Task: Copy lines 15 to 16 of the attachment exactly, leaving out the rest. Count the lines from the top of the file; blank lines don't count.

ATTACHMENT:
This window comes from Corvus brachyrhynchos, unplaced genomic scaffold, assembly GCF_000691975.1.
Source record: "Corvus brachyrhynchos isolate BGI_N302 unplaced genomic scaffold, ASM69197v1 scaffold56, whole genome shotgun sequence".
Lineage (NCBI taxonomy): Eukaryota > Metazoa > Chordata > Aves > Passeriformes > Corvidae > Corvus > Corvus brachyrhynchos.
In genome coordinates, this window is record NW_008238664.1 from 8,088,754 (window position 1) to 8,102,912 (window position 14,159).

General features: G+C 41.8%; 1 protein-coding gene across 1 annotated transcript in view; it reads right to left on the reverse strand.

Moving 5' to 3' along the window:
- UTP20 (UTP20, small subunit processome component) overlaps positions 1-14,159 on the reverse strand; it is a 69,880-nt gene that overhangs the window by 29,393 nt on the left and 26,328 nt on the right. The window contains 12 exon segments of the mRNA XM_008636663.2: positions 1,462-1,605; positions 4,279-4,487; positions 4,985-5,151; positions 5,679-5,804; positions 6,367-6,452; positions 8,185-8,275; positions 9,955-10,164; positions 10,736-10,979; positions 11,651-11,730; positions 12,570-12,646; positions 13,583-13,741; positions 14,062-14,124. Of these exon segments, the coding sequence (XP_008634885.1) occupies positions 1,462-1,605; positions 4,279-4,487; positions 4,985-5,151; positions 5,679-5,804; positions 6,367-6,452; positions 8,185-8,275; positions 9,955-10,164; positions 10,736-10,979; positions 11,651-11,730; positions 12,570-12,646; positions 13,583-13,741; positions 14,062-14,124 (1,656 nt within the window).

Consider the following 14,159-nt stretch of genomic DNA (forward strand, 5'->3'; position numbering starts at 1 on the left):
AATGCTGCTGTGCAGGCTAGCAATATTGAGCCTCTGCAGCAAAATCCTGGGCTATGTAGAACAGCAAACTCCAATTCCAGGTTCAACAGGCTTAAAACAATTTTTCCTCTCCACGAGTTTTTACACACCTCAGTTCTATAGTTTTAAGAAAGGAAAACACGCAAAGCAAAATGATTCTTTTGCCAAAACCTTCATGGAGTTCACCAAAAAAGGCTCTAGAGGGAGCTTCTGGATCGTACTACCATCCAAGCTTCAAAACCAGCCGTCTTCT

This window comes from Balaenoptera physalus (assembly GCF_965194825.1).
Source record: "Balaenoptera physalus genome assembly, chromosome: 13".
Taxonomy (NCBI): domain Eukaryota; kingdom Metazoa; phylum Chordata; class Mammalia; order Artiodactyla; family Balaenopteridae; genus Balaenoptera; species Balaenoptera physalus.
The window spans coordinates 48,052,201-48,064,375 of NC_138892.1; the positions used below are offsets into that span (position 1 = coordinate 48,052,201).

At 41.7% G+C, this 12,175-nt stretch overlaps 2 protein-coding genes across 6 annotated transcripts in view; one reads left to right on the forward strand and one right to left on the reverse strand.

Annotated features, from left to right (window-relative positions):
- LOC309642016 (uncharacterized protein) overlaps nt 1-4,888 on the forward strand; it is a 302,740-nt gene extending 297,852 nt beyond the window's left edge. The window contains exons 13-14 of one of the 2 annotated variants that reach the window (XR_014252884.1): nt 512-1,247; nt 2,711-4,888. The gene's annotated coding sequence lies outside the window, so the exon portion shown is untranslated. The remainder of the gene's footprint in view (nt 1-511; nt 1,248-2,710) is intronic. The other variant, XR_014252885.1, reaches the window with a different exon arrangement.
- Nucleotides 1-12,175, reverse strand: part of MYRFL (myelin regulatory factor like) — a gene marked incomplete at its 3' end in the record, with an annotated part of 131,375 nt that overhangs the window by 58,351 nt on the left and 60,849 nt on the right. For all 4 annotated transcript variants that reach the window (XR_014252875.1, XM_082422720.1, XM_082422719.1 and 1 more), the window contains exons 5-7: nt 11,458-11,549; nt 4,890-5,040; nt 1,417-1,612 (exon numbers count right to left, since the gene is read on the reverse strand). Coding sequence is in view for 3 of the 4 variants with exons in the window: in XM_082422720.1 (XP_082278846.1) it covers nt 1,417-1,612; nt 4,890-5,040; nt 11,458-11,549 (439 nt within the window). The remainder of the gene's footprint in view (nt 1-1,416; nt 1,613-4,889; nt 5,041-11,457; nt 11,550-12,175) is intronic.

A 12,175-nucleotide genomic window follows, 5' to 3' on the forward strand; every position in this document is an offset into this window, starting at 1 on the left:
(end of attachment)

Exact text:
Annotated features, from left to right (window-relative positions):
- LOC309642016 (uncharacterized protein) overlaps nt 1-4,888 on the forward strand; it is a 302,740-nt gene extending 297,852 nt beyond the window's left edge. The window contains exons 13-14 of one of the 2 annotated variants that reach the window (XR_014252884.1): nt 512-1,247; nt 2,711-4,888. The gene's annotated coding sequence lies outside the window, so the exon portion shown is untranslated. The remainder of the gene's footprint in view (nt 1-511; nt 1,248-2,710) is intronic. The other variant, XR_014252885.1, reaches the window with a different exon arrangement.